Although it is often assumed that humans spontaneously respond to the trustworthiness of others' faces, it is still unclear whether responses to facial trust are mandatory or can be modulated by instructions. Considerable scientific interest lies in understanding whether trust processing is mandatory, given the societal consequences of biased trusting behavior. We tested whether neural responses indexing trustworthiness discrimination depended on whether the task involved focusing on facial trustworthiness or not, using a fast periodic visual stimulation electroencephalography oddball paradigm with a neural marker of trustworthiness discrimination at 1 Hz. Participants judged faces on size without any reference to trust, explicitly formed impressions of facial trust, or were given a financial lending context that primed trust, without explicit trust judgement instructions. Significant trustworthiness discrimination responses at 1 Hz were found in all three conditions, demonstrating the robust nature of trustworthiness discrimination at the neural level. Moreover, no effect of task instruction was observed, with Bayesian analyses providing moderate to decisive evidence that task instruction did not affect trustworthiness discrimination. Our finding that visual trustworthiness discrimination is mandatory points to the remarkable spontaneity of trustworthiness processing, providing clues regarding why these often unreliable impressions are ubiquitous.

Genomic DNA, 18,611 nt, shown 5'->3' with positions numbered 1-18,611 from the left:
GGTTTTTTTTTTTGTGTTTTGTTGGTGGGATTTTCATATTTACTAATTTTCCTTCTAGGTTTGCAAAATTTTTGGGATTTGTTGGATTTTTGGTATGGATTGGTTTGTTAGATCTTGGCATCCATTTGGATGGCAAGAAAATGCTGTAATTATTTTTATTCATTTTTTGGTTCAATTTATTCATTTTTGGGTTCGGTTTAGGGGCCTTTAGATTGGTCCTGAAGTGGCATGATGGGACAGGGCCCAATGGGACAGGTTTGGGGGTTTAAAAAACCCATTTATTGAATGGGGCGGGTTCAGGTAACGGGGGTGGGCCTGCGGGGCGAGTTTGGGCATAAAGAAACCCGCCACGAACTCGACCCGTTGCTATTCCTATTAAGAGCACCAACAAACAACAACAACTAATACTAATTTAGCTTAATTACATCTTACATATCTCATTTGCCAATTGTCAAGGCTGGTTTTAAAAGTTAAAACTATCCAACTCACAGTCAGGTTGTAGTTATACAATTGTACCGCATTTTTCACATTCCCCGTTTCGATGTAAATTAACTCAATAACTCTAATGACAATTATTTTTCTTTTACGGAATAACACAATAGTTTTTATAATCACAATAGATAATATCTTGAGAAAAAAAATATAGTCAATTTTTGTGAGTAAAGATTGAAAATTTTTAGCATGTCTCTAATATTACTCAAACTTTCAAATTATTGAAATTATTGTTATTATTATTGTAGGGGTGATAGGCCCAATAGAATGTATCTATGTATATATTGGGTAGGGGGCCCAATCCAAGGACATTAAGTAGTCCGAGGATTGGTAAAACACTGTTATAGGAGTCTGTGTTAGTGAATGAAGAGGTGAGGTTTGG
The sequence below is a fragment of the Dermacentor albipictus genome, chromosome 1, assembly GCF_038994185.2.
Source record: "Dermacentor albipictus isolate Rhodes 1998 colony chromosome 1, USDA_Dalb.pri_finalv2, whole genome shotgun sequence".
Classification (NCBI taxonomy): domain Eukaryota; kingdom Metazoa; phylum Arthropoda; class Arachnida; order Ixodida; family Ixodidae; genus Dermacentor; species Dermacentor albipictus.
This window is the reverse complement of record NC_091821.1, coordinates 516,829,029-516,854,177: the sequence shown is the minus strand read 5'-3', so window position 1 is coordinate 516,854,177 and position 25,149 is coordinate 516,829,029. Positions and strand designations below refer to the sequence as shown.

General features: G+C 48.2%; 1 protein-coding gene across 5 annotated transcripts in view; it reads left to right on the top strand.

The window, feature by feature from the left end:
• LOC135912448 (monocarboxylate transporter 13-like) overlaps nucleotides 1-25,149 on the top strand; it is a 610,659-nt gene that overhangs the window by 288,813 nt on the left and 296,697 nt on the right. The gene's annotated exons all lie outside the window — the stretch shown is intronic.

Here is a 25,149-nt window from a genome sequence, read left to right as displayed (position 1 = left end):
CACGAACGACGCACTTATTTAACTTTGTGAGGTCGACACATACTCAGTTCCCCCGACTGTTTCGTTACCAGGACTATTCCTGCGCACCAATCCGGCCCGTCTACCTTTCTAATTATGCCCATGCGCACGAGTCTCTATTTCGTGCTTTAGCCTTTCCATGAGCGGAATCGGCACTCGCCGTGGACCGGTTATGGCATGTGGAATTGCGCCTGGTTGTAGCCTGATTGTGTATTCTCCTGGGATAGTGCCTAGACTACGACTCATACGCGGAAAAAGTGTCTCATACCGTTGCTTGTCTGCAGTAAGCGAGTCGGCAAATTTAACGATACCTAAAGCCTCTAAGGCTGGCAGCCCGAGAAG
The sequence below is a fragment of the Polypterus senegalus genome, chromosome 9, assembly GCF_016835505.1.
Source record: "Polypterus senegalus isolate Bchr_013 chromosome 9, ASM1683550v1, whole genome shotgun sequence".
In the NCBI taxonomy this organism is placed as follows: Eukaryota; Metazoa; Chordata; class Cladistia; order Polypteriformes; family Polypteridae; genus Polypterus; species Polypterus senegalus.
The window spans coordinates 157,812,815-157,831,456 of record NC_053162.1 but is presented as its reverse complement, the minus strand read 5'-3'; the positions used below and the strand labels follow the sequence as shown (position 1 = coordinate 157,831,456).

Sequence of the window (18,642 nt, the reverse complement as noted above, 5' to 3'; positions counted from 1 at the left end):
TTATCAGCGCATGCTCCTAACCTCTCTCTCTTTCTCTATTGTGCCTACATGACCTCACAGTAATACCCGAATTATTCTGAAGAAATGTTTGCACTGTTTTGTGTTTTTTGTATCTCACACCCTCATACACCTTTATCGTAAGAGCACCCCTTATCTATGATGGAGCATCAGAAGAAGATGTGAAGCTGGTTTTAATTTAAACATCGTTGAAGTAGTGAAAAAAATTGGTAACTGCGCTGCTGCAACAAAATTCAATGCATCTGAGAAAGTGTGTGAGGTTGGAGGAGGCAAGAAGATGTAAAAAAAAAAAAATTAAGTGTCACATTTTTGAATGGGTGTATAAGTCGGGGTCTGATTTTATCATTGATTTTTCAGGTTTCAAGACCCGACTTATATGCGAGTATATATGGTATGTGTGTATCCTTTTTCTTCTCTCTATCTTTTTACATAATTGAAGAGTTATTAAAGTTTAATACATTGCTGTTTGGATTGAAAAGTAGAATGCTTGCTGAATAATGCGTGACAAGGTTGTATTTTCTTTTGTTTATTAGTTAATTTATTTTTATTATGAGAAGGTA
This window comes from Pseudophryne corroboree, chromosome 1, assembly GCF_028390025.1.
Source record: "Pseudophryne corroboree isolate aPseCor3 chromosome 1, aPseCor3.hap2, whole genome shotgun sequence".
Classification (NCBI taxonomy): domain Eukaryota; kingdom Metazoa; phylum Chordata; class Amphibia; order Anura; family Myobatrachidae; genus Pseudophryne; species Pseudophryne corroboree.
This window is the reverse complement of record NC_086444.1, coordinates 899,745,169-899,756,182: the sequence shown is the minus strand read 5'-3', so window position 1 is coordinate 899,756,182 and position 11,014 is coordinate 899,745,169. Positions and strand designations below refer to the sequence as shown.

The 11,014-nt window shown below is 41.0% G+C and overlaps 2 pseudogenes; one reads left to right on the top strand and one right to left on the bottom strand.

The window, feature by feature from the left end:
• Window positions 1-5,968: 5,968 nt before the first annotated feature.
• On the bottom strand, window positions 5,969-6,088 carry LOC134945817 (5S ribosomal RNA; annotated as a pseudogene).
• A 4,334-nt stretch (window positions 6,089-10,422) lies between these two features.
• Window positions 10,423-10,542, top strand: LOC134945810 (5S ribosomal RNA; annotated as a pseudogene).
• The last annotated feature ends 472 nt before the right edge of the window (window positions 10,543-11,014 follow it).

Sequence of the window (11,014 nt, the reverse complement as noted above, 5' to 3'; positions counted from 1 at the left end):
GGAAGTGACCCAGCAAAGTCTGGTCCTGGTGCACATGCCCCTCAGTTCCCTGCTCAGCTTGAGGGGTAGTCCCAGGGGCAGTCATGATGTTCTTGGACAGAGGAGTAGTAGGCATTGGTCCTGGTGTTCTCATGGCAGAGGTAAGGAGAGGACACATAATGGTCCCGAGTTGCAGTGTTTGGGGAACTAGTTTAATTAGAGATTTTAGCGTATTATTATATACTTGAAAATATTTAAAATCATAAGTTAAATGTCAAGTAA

The authors thank Bruno Rossion, Joan Liu-Shuang, Talia Retter, and Amy Dawel for their advice and helpful discussions, and Alex Todorov for providing the face stimuli.
Supported by an RTP scholarship from the University of Western Australia to DS, an Australian Research Council (ARC) Discovery Early Career Research Award to CS (DE190101043), and ARC Discovery Projects to CS and RP (DP170104602) and RP (DP140101743).